A New Season Begins – Are You Ready to Win?

September 19, 2007

How can SWAT teams get ready to win every "game" they play throughout the entire year? For the answer, I suggest we look at how successful NFL teams stay that way. It's no surprise that many NFL teams openly pattern their offenses and defenses after Super Bowl winners.

Management's Revolving Door and Its Ripple Effects

September 19, 2007

In my 31-year active career, I worked for no fewer than 14 chiefs of police and so many acting chiefs that I lost count. Do the math, and that works out to less than two years per chief. The shortest chief “tenure” was just nine days (he was found to have organized crime ties). My department even resorted to “fill in the blank” when it came to the chief’s name on reports. 

SWAT and Mobile Field Forces—A Perfect Pairing

September 5, 2007

Perhaps because there haven't been any recent major riots, Mobile Field Forces have "lost their training flavor," in favor of flavors with more "taste." This is a big mistake—because police near-riots occur somewhere in the U.S. on a regular basis.

A Tactical Team Divided from Its Patrol Counterparts Cannot Stand

August 29, 2007

Hidden within the larger story of the Mogadishu raid, there is a lesson for all tactical officers. “Blackhawk Down” involved Task Force Ranger, which was made of different branches of the U.S. military and every man in that team joined together regardless of unit or service branch to fight in a desperate life and death battle. If they hadn’t, none of them would have survived.

SWAT: A Square Peg in a Round Hole?

August 24, 2007

The debate over SWAT is also evident within individual agencies, where shifts in administrators often change how, when, and where SWAT is used. Some agencies use full-time SWAT teams for a wide variety of risk-involved assignments, as primary or backup responders. On the opposite end of the spectrum, other agencies are reluctant to use SWAT for anything except the highest risk assignments. Predictably, these SWAT teams are rarely called out and such agencies often target SWAT for budge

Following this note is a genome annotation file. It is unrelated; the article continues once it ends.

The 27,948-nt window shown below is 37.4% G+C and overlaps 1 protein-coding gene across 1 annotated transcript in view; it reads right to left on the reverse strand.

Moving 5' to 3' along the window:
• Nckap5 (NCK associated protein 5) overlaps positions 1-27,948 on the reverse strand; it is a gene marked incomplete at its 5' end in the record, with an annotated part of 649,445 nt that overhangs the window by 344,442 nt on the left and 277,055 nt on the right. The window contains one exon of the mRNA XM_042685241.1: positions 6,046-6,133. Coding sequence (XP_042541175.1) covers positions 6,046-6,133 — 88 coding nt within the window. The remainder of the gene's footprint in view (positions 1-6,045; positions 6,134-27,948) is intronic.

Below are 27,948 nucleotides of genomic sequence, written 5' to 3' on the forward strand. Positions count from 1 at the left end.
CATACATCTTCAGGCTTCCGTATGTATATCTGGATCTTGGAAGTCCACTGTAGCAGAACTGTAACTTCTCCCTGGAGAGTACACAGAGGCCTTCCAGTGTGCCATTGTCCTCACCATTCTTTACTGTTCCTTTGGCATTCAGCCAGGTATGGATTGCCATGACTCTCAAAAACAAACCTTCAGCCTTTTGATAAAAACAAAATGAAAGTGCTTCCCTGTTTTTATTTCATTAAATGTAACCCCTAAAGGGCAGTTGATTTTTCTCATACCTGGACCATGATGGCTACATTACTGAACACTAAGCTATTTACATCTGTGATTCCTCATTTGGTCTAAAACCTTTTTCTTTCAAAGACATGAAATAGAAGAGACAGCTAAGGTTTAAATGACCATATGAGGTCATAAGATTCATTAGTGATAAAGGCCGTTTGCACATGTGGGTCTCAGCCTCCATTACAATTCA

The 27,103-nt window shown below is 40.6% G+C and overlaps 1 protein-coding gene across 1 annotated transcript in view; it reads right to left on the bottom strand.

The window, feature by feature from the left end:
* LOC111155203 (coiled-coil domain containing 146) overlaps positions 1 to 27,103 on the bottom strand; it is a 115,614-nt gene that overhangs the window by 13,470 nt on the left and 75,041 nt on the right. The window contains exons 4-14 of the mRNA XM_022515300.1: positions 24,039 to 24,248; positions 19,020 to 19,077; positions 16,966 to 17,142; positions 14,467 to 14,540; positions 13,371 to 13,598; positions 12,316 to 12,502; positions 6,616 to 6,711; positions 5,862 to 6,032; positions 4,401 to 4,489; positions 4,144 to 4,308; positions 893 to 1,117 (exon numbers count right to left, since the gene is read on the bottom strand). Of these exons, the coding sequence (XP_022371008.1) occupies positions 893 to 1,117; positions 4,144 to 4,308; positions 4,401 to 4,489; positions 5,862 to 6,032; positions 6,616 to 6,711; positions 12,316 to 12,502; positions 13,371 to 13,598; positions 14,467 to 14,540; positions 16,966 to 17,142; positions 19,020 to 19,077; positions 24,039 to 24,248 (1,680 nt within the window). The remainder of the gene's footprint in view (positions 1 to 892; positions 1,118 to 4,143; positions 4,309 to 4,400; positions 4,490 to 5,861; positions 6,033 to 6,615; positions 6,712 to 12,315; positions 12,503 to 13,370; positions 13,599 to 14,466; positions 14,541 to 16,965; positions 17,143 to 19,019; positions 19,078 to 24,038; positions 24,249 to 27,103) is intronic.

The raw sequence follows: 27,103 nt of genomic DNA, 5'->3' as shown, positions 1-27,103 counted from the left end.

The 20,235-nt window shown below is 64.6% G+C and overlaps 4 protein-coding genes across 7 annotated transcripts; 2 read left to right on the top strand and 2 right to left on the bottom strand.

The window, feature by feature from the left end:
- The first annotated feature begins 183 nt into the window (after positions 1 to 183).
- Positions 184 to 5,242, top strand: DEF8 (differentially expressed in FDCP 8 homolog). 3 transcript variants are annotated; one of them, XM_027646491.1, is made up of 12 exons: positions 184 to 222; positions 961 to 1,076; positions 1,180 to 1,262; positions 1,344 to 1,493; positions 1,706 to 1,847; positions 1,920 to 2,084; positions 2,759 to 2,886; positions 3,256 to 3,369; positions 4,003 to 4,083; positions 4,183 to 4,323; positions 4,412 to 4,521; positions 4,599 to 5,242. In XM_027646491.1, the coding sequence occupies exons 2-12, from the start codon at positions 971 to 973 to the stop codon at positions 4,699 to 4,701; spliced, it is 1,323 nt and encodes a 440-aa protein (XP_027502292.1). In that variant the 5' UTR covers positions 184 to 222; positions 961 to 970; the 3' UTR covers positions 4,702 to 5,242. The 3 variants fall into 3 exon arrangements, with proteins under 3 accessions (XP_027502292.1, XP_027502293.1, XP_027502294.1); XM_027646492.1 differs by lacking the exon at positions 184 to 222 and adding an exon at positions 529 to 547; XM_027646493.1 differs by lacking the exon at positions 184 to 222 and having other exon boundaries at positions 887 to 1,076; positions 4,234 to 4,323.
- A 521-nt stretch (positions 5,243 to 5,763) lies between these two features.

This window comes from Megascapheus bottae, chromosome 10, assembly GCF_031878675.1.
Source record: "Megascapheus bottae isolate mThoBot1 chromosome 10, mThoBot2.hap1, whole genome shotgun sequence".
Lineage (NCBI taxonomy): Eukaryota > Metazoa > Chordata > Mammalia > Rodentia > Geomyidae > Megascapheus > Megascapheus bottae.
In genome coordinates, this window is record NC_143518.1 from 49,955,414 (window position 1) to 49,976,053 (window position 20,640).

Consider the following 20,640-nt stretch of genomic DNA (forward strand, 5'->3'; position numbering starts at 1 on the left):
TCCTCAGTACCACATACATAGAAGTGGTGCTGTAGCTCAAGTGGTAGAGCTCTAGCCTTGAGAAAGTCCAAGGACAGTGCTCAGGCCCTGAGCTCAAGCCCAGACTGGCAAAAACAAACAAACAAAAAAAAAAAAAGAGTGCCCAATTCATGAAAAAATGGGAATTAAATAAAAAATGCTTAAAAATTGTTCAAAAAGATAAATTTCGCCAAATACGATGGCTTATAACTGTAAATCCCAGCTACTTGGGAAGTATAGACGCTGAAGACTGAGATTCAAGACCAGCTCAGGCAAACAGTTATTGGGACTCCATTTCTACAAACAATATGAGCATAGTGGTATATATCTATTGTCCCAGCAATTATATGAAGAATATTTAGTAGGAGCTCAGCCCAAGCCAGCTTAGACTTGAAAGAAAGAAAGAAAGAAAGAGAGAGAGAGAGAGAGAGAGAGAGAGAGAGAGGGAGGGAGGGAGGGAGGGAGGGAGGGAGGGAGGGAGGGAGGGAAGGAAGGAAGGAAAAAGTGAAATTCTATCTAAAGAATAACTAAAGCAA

The Team is the Thing

August 15, 2007

Unlike today’s established teams, early SWAT teams had to develop their own basic training camps. I was privileged to help form the current Cleveland Police SWAT Unit—after a decade of struggling through four failed units/concepts that were deleted from the organizational structure. New teams have challenges and growing pains that established teams don’t.

Our Tools are Not Just Toys

August 7, 2007

To many outside the tactical world, the need for SWAT teams to have access to new technology and new products is often dismissed as SWAT merely wanting more “toys to play with.” This sentiment is especially prevalent at times when budget-strapped agencies are hard pressed to obtain and maintain the bare essentials for their patrol officers.

To Rappel or Not to Rappel: That is the Question

July 31, 2007
From SWAT's earliest days, Hollywood has shown SWAT teams rappelling from great heights, crashing through windows, doing dive rolls worthy of Olympic gymnasts, coming up with long gun in hand, to save the day—lone and unhurt. At least that's how they did it in the 1970s hit TV show "SWAT."

Police Shootouts: How Soon We Forget

July 25, 2007

Every day, police throughout America respond to dangerous situations that often turn into armed, deadly confrontations. When circumstances and time allow, police hold things down until SWAT arrives and takes over. At least that's the plan, but we all know about plans.